The fine line Between Security and Usability
Update : It seems that there is more than the normal amount of criticism being generated from the following article. If you find yourself in that position after reading it, why not read this followup, which explains many of the points that readers seem to be finding objectionable.
Finding the right balance between security and usability is difficult for any software developer. Recently a set of issues were disclosed where it was apparent that Microsoft had worsened the security situation for their users based on the software provided with Windows, or based on their response to reported problems.
Whether it is Microsoft's desire to make computing as simple as possible for the masses, or whether it is a simple question of economic terms, the inclusion of the affected Macrovision DLL on Windows XP and 2003 could be interpreted as both. If Microsoft hadn't included it, then there would be many users confused as to why their software wasn't quite working as expected, and why a newly purchased game was seeking to install core system components. On the other hand, by providing the software, it means that there are millions of business systems that will never see gaming software installed, and which have no need for this particular anti-copying measure. In this instance, Microsoft identified and issued a patch before there was too much of a problem.
On the other hand, predictable (pseudo)random number generation isn't something that most people would encounter on a routine basis, but it can have real world effects when systems rely upon that number generation to determine how network responses should be sequenced. While this was one of the patches issued by Microsoft with the November release cycle, it should be noted that numerous sources were carrying information about the predictability of number generation before the patches were released. Not only this, but Apple's Security Update 2007-008 / OS X 10.4.11 release that came out in the same week included an update for BIND that addressed a similar-looking weak (pseudo)random number generation issue. While it may have just been coincidental, it is interesting to see two major software vendors provide updates for very similar DNS server problems for two different DNS server products in the same approximate timeframe.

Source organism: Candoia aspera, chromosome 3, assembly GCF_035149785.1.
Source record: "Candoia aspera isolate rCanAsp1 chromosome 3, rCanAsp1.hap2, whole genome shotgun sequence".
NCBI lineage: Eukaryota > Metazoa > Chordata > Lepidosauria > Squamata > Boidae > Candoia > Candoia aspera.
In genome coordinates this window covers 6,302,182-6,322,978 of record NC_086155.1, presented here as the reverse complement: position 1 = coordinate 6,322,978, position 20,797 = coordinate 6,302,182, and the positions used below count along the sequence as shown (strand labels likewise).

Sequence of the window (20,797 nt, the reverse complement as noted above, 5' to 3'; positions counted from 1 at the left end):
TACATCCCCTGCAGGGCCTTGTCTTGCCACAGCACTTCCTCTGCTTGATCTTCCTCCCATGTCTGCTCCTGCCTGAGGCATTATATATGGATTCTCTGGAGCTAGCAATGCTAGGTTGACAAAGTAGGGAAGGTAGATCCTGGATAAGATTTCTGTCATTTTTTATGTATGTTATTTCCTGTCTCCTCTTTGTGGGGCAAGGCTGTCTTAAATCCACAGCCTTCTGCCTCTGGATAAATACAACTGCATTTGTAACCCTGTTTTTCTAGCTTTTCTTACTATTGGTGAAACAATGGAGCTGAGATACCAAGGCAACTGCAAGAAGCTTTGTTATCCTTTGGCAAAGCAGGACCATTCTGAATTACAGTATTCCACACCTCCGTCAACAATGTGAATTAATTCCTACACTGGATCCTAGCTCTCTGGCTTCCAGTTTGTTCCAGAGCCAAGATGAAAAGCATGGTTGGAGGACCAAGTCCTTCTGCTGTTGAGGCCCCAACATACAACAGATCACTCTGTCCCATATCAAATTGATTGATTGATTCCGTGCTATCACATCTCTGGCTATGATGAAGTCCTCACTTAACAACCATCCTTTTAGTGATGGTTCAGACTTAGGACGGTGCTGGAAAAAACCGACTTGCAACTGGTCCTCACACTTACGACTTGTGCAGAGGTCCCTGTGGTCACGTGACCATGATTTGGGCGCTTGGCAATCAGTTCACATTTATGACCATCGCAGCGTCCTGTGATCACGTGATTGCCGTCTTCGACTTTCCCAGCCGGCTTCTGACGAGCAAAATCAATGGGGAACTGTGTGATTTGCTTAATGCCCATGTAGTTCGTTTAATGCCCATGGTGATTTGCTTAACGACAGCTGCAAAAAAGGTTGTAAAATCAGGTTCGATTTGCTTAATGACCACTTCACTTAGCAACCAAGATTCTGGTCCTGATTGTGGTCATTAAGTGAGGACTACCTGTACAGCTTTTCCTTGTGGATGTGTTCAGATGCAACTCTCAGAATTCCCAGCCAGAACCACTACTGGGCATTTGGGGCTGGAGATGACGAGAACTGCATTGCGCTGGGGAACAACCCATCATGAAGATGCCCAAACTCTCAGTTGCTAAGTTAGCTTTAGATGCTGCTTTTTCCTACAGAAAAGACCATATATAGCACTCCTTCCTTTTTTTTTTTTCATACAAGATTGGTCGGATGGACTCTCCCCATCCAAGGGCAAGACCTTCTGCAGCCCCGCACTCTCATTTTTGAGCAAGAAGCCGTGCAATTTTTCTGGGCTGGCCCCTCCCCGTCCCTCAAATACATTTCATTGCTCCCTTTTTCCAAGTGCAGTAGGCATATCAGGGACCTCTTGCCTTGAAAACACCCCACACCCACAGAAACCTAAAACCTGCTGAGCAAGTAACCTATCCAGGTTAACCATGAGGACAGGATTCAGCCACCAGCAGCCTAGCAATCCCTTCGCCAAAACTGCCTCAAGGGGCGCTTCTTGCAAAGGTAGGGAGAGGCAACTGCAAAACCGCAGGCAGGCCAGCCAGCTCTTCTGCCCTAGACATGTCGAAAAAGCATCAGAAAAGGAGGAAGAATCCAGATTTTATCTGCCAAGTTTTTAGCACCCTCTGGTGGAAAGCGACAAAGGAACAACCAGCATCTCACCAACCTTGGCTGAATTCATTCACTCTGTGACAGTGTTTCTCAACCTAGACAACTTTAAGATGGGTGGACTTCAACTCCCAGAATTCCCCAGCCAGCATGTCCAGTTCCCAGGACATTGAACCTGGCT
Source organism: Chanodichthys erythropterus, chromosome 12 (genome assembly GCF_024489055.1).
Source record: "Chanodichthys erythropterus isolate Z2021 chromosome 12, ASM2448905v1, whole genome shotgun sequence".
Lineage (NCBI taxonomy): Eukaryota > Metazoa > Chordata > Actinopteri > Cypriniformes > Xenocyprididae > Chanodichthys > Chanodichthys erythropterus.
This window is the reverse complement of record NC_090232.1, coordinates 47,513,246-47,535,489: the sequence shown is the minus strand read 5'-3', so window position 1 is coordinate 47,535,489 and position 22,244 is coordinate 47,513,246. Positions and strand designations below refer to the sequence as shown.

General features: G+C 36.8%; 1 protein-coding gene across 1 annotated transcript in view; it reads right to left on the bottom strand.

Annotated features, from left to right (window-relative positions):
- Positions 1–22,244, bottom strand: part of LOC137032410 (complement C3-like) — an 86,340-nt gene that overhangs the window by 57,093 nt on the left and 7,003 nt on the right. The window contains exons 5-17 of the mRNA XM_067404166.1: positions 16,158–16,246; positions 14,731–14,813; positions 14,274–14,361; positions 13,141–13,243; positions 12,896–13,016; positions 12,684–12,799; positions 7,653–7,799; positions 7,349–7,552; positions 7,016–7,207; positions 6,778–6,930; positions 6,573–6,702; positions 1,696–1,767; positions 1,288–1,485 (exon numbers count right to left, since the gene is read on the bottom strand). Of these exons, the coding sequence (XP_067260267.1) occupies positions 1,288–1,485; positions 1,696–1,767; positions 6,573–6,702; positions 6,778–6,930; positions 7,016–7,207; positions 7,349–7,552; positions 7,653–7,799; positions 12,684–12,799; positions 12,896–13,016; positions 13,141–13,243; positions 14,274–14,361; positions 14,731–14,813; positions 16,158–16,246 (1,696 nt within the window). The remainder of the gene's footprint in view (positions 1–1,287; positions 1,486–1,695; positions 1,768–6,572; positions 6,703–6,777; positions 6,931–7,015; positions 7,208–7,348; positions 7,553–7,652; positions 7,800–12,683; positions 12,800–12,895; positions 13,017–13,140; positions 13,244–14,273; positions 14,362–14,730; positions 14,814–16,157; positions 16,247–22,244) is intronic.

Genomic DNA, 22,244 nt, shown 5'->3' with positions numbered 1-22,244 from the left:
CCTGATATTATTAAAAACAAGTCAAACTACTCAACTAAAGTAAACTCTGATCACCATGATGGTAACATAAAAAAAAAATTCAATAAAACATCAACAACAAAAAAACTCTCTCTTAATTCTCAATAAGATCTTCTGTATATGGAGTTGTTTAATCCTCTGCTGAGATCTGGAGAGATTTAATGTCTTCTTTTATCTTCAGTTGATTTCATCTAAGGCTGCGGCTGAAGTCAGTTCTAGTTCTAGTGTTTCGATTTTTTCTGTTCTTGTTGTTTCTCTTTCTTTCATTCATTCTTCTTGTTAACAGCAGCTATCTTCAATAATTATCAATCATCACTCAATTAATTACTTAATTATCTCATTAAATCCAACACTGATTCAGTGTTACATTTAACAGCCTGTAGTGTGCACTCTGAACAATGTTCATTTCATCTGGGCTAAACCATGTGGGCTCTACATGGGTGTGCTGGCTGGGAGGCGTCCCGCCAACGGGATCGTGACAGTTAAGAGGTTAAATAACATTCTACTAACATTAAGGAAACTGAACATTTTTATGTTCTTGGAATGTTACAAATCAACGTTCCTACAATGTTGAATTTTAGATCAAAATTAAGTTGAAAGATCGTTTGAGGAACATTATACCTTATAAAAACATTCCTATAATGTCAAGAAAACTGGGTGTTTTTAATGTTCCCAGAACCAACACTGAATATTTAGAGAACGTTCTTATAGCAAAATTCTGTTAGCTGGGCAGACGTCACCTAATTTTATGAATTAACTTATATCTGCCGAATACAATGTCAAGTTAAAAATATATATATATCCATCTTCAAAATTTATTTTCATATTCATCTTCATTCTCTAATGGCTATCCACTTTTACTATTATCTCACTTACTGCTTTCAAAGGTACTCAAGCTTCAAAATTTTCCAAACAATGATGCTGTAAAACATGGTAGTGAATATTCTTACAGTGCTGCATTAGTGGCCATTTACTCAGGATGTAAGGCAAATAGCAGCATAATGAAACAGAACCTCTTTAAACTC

Another issue which came to light last week may pose more of a problem for business and home users, especially given that Microsoft acknowledged to the discoverer that they would not be patching the remote code execution vulnerability that he had reported -
"Microsoft replied me that they would not fix this vulnerability, it looks like they will not acknowledge vulnerabilities which are from .mdb file".
Microsoft's response points to a Knowledge Base article which merely leads to a list of filetypes that are considered 'unsafe' by different Microsoft products. It doesn't actually indicate that the filetype should no longer be used by end users or that Microsoft will not be supporting the filetype anymore.
Not every application in use can or will be updated to the Microsoft Desktop Engine (MSDE) or SQL Server 2005 Express Edition / SQL Server 2005 Compact Edition, so there are going to be plenty of viable targets where exploits can find traction.
Probably the biggest defensive measure against widespread attack of this vulnerability is the requirement to get a malicious .mdb file onto the target system and then executed through the JET engine. As ruder points out, some web servers could be at risk if users upload a malicious .asp / .mdb file and then execute it via calls to "ADODB.Connection".
Unfortunately for Access users, this is just one of several arbitrary execution problems affecting the .mdb file format that may never get fixed by the vendor (the linked one is from 2005 and may be related).
While vendors do have to draw the line somewhere with the filetypes and application versions that they will continue to support, refusing to provide security related fixes for serious vulnerabilities is a failure of their duty of care to their users.
Update : Did the above angry up your blood? Then the following might help.
19 November 2007
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